Every investor wants to avoid stocks that could damage a portfolio. In a bull market, it's easy to own growth stocks and watch them rise, but bear markets are much more difficult to invest in, and the risk of a blowup is much higher.

Now, with a recession looming, some high-risk stocks look poised to keep falling. Here are three stocks that could sabotage your portfolio.

1. Peloton: Is the connected fitness stock beyond repair?

Peloton Interactive (PTON 0.77%) was a darling of the pandemic, but the growth story has quickly unraveled over the past year. Almost everything that can go wrong with a company has with Peloton, it seems. 

The company badly misread consumer demand and overproduced its exercise equipment. It was also forced to abandon plans for a factory, its CEO was forced out, and the brand has deteriorated as sales have flagged and the buzz around the company has faded. Meanwhile, the company has been forced into several rounds of layoffs, weighing on morale.

Its recent results show how badly the company is struggling with its turnaround. In its most recent quarter, Peloton reported an operating loss of $1.2 billion due to a number of one-time write-downs and expenses. Adjusting for those one-time costs, the company still reported a loss in earnings before interest, taxes, depreciation, and amortization (EBITDA) of $289 million, and its free-cash-flow loss was $412 million.

Its membership base also seems to be plateauing as quarter-over-quarter growth was flat in its most recent quarter. The at-home exercise boom is not going to return, and the business model seems broken. Though the stock has fallen 95% from its peak, it could still slide from here, especially if it continues to rack up wide losses.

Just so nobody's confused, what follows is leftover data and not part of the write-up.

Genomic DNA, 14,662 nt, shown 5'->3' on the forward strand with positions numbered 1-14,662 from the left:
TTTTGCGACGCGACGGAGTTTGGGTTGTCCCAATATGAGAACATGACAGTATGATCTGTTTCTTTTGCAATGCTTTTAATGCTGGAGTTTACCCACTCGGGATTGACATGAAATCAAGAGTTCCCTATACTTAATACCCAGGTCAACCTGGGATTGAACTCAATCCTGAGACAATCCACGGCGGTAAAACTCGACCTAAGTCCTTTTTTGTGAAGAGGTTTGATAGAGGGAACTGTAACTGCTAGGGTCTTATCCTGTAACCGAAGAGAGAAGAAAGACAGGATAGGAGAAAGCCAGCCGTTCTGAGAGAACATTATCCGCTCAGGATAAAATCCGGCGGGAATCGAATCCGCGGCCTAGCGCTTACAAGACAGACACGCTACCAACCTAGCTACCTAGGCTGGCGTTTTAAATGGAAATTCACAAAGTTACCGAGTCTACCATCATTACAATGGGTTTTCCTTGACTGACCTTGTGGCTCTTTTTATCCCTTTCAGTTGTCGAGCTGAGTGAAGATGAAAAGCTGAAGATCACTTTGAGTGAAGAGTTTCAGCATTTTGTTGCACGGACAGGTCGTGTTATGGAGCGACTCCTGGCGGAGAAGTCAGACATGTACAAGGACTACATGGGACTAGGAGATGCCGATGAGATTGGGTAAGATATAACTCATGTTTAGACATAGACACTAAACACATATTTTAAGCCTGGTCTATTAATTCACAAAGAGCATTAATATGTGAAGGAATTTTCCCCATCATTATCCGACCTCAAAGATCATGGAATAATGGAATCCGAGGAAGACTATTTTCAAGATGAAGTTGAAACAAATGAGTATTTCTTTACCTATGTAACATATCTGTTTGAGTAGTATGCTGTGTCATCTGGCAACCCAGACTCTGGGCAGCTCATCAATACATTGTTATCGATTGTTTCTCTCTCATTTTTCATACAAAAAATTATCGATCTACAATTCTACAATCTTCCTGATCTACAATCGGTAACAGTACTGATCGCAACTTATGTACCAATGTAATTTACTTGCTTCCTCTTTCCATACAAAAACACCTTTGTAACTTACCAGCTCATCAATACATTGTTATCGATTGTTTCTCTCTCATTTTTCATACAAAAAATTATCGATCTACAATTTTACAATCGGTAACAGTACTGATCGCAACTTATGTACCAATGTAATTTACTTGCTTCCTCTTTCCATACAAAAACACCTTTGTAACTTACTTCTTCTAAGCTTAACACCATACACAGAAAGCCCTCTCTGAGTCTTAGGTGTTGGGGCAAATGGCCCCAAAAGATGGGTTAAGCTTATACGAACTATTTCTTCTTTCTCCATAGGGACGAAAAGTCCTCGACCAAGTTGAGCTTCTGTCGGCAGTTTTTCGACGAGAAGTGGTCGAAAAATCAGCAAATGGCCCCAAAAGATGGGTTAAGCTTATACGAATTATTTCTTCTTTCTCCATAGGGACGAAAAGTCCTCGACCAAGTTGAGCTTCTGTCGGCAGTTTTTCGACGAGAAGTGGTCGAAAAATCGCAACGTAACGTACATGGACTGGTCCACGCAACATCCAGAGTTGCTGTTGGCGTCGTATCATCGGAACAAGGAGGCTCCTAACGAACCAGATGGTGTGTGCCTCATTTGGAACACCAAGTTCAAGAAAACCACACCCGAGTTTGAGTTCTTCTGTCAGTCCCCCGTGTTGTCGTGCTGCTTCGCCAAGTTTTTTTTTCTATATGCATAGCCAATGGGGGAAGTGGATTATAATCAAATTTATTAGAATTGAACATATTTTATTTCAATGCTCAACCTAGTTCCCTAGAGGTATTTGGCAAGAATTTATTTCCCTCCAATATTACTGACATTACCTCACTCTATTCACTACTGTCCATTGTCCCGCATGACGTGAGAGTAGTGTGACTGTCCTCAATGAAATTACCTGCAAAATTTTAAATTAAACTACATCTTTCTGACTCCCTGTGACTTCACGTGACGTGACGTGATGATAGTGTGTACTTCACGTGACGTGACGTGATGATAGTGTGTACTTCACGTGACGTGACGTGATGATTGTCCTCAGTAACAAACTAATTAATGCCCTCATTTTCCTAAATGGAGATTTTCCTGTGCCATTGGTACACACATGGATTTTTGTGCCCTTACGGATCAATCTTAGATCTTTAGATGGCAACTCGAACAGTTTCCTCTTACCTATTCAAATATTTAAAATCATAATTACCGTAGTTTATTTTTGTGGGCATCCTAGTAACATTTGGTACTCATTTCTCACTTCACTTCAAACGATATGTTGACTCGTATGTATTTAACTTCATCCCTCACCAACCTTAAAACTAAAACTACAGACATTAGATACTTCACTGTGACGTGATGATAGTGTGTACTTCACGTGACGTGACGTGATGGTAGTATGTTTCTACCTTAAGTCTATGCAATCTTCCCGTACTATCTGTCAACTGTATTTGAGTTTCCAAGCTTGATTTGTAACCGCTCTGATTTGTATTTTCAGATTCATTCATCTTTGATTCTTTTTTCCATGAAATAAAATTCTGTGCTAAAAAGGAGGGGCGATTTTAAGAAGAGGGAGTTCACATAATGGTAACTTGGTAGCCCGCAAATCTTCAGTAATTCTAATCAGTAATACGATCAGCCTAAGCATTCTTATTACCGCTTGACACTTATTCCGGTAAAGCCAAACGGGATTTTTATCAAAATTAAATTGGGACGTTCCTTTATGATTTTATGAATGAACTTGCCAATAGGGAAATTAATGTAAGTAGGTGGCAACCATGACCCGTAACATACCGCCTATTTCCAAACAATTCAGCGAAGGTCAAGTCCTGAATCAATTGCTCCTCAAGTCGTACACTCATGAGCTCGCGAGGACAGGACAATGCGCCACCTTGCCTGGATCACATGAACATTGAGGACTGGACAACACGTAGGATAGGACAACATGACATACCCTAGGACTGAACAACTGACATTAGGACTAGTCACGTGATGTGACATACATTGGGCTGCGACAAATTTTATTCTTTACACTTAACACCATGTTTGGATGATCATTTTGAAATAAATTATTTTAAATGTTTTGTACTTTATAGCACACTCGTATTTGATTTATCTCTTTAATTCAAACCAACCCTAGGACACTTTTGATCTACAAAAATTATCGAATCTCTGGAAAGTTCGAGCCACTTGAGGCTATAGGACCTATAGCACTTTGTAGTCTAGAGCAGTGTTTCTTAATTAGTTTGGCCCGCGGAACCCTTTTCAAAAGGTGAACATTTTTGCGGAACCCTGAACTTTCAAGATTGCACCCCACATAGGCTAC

2. Stitch Fix: An industry disruptor gets derailed

For years, Stitch Fix (SFIX -1.67%) delivered solid growth with a disruptive model. Stylists picked out clothes for customers, generally sending them a box of five at a time. Customers kept what they wanted and returned the rest. 

Stitch Fix was even profitable for a period, but several execution errors and headwinds from the pandemic have badly damaged the company. Stitch Fix has shifted more of its styling onto computer algorithms and away from human stylists, with mixed results at best, and founder Katrina Lake's resignation as CEO last year also surprised investors.

The company's launch of Freestyle, a platform that allows users to shop directly for clothes with Stitch Fix's recommendations, has also fizzled.

Meanwhile, the lockdown era made apparel sales difficult, and the remote-work trend has also been a challenge for the company because office wear is a prime purpose for its customers.

Like Peloton, Stitch Fix is both unprofitable and seeing revenue decline, a deadly combination. In its most recent quarter, revenue fell 16% to $481 million, and its active client base declined by 9% to 3.8 million. It also reported an adjusted EBITDA loss of $31.8 million.

Stitch Fix could get back on track, but a lot needs to change for the company to become successful, and a potential recession will likely only add to its problems. The stock is down more than 95% from its pandemic peak, showing it has already sabotaged a lot of portfolios.

3. Coinbase: Crypto becomes a heavy anchor

Coinbase Global (COIN 4.23%) went public during the pandemic and, like Peloton, was momentarily a stock market darling as shares soared on the broad boom in cryptocurrencies. But prices for nearly every cryptocurrency have since plunged, and that's crushed both Coinbase's performance and the stock price.

In the second quarter, revenue fell 60% to $805.2 million as trading volume and active users declined sharply. Meanwhile, the company failed to anticipate the decline in crypto prices and invested heavily just as demand was declining. As a result, its adjusted EBITDA loss in the quarter was $151 million, and it posted a net loss of $647 million.

Coinbase continues to invest in new services, arguing that crypto is cyclical. But it will take a lot for crypto interest to return to the heights it reached when people around the world were largely confined to their homes, helping to drive what turned out to be a bubble in cryptocurrency.

If the recovery in the crypto market doesn't live up to Coinbase's expectations, the stock is likely to continue spiraling.